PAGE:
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Monday, May 27, 2024

Doug's Domain

Doug Vetter, ATP/CFI

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Sunday, September 11, 2011

Interior Overhaul - Day 4

This week I received several new parts including the FSU, sunroof cassette, and new speaker grills. The visor clips and third brake light grill are still on the boat.

The new sunroof cassette came preassembled with a new roof seal (something I'd considered buying for the old cassette had I decided to reinstall that) and pre-greased, so the only thing I should need to do is install the repair kit used to mount the interior panel, function test it, and then install it in the car before reinstalling the metal panel. Needless to say, I am quite nervous about installing this unit correctly, since breaking it would mean another delay and yet more money. My technician was on vacation this week so I expect to corner him this week to get more information before proceeding with the installation.

With my 20% discount the new speaker grills were $14 each and the sunroof panel repair kit only $38. The parts manager (a guy I've known forever because he worked at the dealership long before the ownership change in 2006) took considerable pity on me as he discounted the cassette by 25%, shaving a full $200 off the $800 retail price of that part. I've said it before, but it's nice to have friends in high places. :)

I also pulled the trigger on a iPod Touch 32GB and that should be here late this week. I briefly considered buying the Nano to save money and because its small size would have allowed me to stealthily install it in the ash tray, but at the end of the day I couldn't justify spending nearly two thirds the cost of a Touch while giving up what I wanted most -- a parametric equalizer that I could use to tweak the acoustics on the fly. The perk for me is that the Touch is not just a music player...it can do everything an iPhone or iPad can do, except make calls on a cell network, and I can use it anywhere WiFi is available. So, in my opinion, the Touch is clearly the better buy.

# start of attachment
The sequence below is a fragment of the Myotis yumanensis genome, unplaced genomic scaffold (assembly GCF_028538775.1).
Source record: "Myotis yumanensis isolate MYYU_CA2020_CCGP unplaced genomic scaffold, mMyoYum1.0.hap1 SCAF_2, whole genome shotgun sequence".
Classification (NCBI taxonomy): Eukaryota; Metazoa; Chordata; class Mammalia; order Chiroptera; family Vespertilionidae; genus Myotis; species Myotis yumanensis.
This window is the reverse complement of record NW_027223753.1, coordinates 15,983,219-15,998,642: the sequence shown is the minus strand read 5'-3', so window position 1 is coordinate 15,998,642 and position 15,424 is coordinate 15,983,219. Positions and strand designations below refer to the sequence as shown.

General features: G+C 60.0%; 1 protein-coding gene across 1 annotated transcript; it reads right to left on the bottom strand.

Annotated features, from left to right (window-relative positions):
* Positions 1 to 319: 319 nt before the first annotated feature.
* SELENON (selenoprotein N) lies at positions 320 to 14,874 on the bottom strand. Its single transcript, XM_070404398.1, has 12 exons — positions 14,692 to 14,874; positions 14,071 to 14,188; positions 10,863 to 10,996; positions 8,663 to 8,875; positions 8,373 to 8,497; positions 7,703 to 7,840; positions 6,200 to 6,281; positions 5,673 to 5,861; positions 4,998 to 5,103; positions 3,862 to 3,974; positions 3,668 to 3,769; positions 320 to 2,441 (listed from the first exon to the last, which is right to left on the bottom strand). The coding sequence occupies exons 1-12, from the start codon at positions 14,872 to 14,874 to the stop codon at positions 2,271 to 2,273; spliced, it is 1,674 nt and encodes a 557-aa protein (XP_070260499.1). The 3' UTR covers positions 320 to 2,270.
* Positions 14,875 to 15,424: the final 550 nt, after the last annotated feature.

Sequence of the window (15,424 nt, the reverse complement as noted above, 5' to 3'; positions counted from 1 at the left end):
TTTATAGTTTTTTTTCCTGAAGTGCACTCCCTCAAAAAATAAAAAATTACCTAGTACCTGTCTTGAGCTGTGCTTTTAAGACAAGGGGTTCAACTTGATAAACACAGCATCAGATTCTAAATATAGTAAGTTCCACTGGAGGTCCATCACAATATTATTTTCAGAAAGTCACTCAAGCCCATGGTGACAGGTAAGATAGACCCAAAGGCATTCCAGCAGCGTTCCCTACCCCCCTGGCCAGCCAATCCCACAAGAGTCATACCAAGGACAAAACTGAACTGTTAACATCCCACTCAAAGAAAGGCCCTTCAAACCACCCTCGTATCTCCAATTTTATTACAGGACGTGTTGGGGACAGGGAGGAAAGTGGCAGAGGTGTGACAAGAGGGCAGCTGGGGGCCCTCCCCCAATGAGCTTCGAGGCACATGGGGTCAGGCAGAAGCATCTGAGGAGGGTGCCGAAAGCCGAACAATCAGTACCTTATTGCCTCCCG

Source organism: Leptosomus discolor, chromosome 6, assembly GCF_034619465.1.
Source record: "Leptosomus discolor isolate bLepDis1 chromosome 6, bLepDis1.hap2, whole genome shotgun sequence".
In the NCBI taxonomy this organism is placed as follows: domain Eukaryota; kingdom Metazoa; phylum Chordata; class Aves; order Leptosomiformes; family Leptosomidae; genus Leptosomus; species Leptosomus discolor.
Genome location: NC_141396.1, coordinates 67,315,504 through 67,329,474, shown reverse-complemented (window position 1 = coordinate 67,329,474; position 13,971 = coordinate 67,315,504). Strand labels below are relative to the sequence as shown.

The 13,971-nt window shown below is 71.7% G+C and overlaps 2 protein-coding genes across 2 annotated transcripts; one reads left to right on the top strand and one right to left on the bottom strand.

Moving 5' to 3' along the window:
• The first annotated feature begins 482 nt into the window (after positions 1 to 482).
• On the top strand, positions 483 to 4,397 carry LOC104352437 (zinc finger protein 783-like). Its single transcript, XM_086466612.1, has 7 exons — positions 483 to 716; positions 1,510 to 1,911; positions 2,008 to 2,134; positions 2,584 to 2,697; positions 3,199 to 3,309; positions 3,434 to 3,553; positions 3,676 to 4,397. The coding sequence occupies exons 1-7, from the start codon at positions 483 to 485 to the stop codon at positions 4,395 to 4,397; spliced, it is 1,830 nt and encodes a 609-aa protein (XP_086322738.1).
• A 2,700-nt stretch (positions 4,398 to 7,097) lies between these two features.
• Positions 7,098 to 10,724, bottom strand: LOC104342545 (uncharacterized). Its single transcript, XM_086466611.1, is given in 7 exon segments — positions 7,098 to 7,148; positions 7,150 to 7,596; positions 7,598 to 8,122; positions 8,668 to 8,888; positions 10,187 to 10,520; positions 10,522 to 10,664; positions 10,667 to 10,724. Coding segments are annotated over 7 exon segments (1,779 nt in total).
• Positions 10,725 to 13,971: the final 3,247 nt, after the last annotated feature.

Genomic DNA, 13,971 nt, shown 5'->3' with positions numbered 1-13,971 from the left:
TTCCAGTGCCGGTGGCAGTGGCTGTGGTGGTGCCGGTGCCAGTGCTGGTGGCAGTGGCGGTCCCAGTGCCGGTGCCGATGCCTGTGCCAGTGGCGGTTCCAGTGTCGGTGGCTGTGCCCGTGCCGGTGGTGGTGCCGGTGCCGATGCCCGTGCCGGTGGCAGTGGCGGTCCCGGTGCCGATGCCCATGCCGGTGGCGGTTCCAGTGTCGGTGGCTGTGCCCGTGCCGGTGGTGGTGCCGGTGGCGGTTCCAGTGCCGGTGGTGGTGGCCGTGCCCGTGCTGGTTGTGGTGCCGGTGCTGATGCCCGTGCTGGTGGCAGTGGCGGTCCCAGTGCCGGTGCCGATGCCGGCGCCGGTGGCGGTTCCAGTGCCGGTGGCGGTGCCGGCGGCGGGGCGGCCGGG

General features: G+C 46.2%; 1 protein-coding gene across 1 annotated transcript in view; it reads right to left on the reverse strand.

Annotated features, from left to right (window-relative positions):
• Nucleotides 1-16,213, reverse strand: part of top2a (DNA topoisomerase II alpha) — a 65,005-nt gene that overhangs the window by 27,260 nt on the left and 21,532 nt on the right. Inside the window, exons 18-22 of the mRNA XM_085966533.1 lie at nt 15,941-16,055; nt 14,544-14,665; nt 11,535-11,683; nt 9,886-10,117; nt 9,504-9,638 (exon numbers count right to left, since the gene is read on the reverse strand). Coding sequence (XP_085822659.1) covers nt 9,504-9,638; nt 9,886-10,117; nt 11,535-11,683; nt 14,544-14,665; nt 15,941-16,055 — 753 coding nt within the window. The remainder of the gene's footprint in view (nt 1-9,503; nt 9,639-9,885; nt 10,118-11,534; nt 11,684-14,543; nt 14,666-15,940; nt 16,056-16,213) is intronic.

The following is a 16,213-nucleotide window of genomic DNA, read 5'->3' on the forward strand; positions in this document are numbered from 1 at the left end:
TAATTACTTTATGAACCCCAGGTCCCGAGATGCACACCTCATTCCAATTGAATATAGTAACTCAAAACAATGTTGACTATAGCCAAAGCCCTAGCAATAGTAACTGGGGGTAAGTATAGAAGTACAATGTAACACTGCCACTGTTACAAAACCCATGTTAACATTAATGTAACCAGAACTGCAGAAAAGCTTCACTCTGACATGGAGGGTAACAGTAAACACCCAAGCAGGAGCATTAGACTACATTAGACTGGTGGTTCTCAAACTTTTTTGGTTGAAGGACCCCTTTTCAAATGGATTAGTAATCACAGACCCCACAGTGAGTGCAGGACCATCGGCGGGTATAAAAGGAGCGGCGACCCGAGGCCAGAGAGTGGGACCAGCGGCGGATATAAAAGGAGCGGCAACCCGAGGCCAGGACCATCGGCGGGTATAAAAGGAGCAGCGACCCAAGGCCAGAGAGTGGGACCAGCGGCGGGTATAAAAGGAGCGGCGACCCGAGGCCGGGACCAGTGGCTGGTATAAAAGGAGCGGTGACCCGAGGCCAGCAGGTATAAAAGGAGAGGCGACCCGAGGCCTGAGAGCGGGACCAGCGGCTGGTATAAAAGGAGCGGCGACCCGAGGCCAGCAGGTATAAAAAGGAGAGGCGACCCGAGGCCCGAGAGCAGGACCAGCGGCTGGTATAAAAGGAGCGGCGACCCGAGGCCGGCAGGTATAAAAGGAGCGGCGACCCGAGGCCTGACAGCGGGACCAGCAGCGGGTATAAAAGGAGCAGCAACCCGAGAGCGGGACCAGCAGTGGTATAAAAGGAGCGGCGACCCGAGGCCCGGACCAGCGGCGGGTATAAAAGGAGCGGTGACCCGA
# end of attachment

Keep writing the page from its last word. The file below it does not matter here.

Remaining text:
Interior Overhaul - Day 4

I went over to the garage today with the intent to install the repaired brake light assembly, parcel shelf, and FSU. I definitely made progress today, but for various reasons, I didn't get as far as I'd hoped.

I figured that the installation of the brake light assembly would be a nice way to ease into the work day so I began by cleaning the recess in the body that accommodates the brake light assembly before installing it. A quick test verified that the brake lights were now working. At this point my confidence and OCD combined to produce an overwhelming desire to remove the passenger side assembly in order to clean behind it. Just as when I removed the driver's side unit I found a bunch of crud packed behind the assembly so I grabbed the hunk of dirt and debris, tossed that outside where it belonged, and cleaned both the body and the assembly, paying particular attention the weather stripping that seals the assembly to the body. A couple minutes later I reinstalled the assembly and reconnected the electrical connector. However, when I pushed down on the brake pedal to verify the installation, I realized that the passenger side brake light no longer worked. Doh!

I turned the headlamp switch to the parking light position and walked around the back of the car to verify that the tail lamp bulbs were illuminated so I knew the electrical connector was properly seated. I decided to pull and reattach the electrical connector a few times on a hunch that the connections might be slightly corroded but that had no effect. So I pulled the connector off one more time and inspected the contacts more closely to find them covered with a green coating typical of highly oxidized copper. Lacking any contact cleaner in the garage I decided to use some emory cloth I had on hand to clean up the contacts.